The call was requested by Putin, according to an administration official, and Biden accepted because “he believes when it comes to Russia there is no substitute for direct leader-leader dialogue.”
Horne added that “the Biden Administration continues to engage in extensive diplomacy with our European Allies and partners, consulting and coordinating on a common approach in response to Russia’s military build-up on the border with Ukraine. President Biden has spoken with leaders across Europe, and Biden Administration officials have engaged multilaterally with (the North Atlantic Treaty Organization), the (European Union), and the (Organization for Security and Cooperation in Europe). They have also held numerous consultations with counterparts, including those from eastern flank countries bilaterally and in the (Bucharest Nine) format as well as Ukraine.”
The Bucharest Nine is a reference to nine European nations that form the eastern edge of NATO — Poland, Romania, the Czech Republic, Estonia, Hungary, Bulgaria, Latvia, Lithuania and Slovakia.
A senior administration official told reporters on Wednesday that while the US and its allies are committed to meaningful diplomacy with Russia, “we are also prepared to respond” with harsh, coordinated sanctions if Russia advances with a further invasion of Ukraine.
The official noted that the US has not yet seen any effort by Russia to lower tensions.
“We continue to see a significant Russian troop presence in and around the border of Ukraine, and we have continued to make clear to the Russian side that for there to be real progress in these talks, a context of de-escalation will be required.”
The US has also developed, “in some detail,” a list of concerns it intends to share with Russia “at the appropriate point,” the official said. “We are at a moment of crisis and have been for some weeks now, and it will take a high level of engagement to address this and try to find a path of de-escalation.”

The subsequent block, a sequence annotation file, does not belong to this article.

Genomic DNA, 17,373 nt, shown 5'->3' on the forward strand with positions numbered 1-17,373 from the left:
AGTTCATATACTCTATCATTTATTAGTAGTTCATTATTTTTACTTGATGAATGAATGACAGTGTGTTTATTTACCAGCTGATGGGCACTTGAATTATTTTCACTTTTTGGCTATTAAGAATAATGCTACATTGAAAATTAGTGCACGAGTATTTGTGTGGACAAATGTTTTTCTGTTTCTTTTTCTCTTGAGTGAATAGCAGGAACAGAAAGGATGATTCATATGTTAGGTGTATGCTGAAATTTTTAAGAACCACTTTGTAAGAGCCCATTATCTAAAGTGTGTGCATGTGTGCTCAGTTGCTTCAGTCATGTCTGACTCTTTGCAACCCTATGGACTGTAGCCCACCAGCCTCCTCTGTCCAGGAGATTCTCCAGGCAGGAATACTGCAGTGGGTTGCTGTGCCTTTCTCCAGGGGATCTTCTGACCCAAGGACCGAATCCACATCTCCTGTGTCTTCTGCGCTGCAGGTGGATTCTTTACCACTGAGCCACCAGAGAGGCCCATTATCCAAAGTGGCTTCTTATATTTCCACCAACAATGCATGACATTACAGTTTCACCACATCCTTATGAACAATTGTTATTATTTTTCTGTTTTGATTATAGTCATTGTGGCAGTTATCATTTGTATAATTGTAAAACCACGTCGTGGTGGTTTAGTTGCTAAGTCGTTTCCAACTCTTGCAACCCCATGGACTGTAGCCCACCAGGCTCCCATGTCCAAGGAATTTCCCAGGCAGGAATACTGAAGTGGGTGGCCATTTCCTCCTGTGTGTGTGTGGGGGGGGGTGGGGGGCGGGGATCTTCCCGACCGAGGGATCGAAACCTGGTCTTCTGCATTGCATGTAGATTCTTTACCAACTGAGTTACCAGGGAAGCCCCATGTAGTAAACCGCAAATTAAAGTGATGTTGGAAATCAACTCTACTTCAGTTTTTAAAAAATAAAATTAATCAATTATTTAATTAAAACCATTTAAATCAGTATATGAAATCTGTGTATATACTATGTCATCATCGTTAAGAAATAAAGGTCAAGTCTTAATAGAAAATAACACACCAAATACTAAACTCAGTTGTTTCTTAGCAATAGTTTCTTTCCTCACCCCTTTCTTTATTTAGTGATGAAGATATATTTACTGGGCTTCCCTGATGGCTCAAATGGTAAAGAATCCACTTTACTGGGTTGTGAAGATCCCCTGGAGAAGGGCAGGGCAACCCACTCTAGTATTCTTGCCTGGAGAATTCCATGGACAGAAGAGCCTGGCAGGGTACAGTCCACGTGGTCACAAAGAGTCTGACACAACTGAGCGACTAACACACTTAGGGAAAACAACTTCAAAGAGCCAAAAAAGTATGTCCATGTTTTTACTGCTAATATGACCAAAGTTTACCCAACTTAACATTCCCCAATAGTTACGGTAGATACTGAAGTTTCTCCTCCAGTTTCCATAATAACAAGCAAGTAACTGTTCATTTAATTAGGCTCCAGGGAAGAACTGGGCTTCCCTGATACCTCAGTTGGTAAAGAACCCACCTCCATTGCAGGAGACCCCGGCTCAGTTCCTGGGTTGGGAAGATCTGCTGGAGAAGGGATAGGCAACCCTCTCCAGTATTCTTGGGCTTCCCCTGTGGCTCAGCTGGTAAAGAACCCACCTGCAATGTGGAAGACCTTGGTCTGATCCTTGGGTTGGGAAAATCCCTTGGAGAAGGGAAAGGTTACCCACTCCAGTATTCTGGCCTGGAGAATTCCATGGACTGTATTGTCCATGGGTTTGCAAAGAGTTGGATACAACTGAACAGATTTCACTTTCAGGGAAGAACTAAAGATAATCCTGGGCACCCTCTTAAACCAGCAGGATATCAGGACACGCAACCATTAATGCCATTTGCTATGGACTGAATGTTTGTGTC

Biden and Putin are not expected to participate in the talks on January 10 in Geneva, the official said. The talks will include representatives from the Pentagon and NSC and will be led by the State Department.
A Kremlin spokesperson told journalists that Thursday’s planned call was requested by the Russian side due to the “extremely complicated” issues the two countries have to discuss.
“The issues that are on the agenda are extremely complicated,” the Kremlin spokesperson, Dmitry Peskov said. “Since the last conversation (between Putin and Biden), the Russian side has formulated its position, as promised by President Putin, it was set forth in two draft documents that were brought to the attention of Washington and a few European capitals.”
“Therefore, in view of President Putin, there is a need for one more conversation prior to the aforementioned (January) talks,” Peskov added.
Secretary of State Antony Blinken spoke with Ukrainian President Volodymyr Zelensky on Wednesday about the ongoing tensions and previewed Biden’s upcoming call with Putin, according to the State Department.
But US and Russian officials have agreed to sit down for security talks on January 10, where “Russia can put its concerns on the table, and we will put our concerns on the table with Russia’s activities as well,” an NSC spokesman said on Tuesday. The State Department will lead that delegation, the administration official said on Wednesday.
The status of the talks is not contingent upon Russia first drawing down its forces, a White House official said on Tuesday, because the Biden administration still believes diplomacy is the most responsible path forward “even if we don’t get everything we want.”
US officials plan to consult with Ukraine regularly on the side as the negotiations with Russia take place next month, the White House official told CNN.
CNN’s Anna Chernova in Moscow contributed reporting.